Monday, August 24, 2009

Darfur Activists Urge Obama to Get Tougher

WASHINGTON — Darfur activists upset about President Barack Obama's Sudan policy are launching a critical advertising campaign that urges him to step up pressure on Khartoum.

The move comes as the Obama administration is preparing to release a delayed review of U.S. policy on Sudan. Activists, who had hoped Obama would focus more than the Bush administration did on Darfur and take a tougher line, say they fear disappointment.

Advertisements purchased in U.S. newspapers to begin running Tuesday highlight past statements on Sudan by Obama, Vice President Joe Biden and Secretary of State Hillary Rodham Clinton and urge the officials to live up to their words.

They are signed by:
Humanity United,
Save Darfur,
the Genocide Intervention Network
Investors against Genocide.

The groups say they have purchased ad space in newspapers including The Washington Post, The Wall Street Journal and two local papers on Martha's Vineyard in Massachusetts, where Obama is vacationing this week.

One spot quotes Obama's statement on the appointment of his special envoy to Sudan, Scott Gration, in March.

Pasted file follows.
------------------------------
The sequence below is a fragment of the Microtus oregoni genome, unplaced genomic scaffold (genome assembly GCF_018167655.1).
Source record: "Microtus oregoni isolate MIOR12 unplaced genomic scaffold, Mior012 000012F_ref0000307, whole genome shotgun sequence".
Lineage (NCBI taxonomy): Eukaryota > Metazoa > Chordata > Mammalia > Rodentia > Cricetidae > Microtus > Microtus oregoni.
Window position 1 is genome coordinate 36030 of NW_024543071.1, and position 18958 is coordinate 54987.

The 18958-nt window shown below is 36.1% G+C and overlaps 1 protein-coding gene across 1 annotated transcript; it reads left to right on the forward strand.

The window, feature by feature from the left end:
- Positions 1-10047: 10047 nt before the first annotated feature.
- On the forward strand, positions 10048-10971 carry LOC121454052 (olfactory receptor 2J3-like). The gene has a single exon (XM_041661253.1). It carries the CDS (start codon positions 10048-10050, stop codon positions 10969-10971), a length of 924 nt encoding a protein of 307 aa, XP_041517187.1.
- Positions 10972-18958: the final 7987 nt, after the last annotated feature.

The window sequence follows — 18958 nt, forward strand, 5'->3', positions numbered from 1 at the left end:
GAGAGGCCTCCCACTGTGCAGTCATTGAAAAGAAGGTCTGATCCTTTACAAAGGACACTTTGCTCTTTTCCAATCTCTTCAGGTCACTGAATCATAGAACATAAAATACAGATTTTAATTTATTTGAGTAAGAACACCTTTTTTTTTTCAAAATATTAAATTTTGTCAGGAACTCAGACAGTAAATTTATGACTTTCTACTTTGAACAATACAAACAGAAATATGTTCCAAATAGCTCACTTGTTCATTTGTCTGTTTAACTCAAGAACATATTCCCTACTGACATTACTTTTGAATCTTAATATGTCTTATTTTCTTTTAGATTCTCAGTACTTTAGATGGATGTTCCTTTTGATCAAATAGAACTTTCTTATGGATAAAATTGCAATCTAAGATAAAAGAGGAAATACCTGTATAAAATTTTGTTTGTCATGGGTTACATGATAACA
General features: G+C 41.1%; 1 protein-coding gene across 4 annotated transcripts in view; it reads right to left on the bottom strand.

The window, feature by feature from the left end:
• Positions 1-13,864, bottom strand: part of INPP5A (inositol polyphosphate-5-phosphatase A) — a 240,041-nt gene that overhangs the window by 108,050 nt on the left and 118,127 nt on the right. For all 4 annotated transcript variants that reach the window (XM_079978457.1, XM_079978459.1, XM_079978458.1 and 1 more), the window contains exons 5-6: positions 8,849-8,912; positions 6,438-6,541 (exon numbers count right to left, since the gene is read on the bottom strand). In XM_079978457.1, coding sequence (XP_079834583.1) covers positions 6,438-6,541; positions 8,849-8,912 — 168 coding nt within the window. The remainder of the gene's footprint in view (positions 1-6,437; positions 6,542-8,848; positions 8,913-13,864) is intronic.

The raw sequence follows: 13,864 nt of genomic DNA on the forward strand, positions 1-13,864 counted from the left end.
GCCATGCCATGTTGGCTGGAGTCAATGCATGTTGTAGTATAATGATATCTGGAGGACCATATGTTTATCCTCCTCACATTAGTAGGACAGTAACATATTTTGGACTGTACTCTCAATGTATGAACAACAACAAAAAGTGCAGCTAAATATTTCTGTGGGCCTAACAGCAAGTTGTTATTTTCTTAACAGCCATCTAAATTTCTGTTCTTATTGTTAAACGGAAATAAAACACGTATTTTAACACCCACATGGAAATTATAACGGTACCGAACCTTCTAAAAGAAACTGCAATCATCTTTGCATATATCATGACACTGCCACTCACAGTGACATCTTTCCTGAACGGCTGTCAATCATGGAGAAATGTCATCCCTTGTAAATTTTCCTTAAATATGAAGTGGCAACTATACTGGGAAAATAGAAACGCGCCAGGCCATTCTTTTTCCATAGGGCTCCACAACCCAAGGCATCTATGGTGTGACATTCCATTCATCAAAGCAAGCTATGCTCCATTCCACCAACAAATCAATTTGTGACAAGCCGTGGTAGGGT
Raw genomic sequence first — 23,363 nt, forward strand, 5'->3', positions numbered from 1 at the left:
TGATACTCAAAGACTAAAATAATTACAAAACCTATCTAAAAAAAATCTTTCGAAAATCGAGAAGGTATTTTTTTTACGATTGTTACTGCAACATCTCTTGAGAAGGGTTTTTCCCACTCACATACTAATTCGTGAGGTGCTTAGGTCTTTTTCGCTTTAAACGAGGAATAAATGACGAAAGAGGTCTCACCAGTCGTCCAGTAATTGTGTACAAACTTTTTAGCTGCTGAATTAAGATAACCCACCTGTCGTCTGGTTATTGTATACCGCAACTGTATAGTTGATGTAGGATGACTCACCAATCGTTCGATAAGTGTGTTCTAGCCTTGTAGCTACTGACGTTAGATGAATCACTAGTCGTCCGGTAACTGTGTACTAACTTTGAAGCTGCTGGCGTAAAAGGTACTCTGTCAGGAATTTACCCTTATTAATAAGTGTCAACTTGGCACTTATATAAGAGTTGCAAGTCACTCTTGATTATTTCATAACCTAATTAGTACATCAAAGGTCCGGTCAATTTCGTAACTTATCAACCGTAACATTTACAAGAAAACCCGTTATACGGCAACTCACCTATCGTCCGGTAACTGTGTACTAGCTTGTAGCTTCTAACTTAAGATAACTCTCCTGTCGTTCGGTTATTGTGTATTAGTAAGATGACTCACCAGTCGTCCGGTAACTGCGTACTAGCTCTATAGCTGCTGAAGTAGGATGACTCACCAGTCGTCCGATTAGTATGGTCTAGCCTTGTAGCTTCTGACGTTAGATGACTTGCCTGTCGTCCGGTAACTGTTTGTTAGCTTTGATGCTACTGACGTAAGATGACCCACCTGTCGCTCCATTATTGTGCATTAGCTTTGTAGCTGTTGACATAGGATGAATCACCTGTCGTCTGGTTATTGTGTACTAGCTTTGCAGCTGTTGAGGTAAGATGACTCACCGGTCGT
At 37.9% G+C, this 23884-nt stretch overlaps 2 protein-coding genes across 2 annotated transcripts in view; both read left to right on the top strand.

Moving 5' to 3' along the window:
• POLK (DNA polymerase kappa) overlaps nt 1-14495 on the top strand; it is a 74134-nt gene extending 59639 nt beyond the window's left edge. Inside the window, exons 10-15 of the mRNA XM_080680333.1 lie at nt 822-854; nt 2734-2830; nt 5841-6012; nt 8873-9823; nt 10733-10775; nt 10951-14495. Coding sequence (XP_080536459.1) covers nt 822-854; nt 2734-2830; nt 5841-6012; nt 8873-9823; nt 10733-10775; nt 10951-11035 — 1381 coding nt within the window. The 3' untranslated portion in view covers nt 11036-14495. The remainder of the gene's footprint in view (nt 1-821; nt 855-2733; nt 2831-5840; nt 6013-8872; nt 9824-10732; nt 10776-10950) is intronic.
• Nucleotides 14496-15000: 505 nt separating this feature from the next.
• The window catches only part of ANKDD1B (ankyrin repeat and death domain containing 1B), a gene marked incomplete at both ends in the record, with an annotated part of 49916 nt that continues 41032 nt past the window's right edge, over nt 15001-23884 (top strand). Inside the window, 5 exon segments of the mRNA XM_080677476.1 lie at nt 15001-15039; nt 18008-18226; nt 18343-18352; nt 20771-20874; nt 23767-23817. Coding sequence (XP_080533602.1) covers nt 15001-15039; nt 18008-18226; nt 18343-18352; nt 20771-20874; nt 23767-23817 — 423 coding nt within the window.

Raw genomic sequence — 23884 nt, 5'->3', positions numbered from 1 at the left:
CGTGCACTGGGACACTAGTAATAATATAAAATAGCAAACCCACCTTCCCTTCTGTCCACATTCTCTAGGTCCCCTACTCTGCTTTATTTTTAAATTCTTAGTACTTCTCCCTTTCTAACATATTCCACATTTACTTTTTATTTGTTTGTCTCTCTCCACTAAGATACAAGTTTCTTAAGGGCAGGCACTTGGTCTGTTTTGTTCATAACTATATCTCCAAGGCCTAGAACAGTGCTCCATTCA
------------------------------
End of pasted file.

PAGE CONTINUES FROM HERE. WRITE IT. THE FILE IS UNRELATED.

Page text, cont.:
"Sudan is a priority for this administration, particularly at a time when it cries out for peace and for justice," Obama said.

"President Obama, it is just a nice quote unless it inspires equally strong action in Sudan," the advertisement says. It urges the administration to ensure the international community enforces consequences for human rights violations in Sudan.

Some of the activists have been critical of Gration for what they believe is an emphasis on incentives for the Sudanese government to cooperate. While the administration wants to pressure Khartoum to prevent further violence in Darfur, where conflict has led to the deaths of up to 300,000 people and the displacement of 2.7 million, it also is seeking help in fighting terror.

The United States also is trying to help Sudan fully apply the terms of a 2005 peace accord that ended a 22-year civil war between the northern and southern parts of Sudan.

Some of the activists say the administration needs to make clear that it will press for sanctions and other punitive measures if the Sudanese government commits or condones human rights violations.

"There is considerable angst about how the policy is unfolding," said John Prendergast, co-founder of Enough! "The current strategy is a recipe for a return to war."

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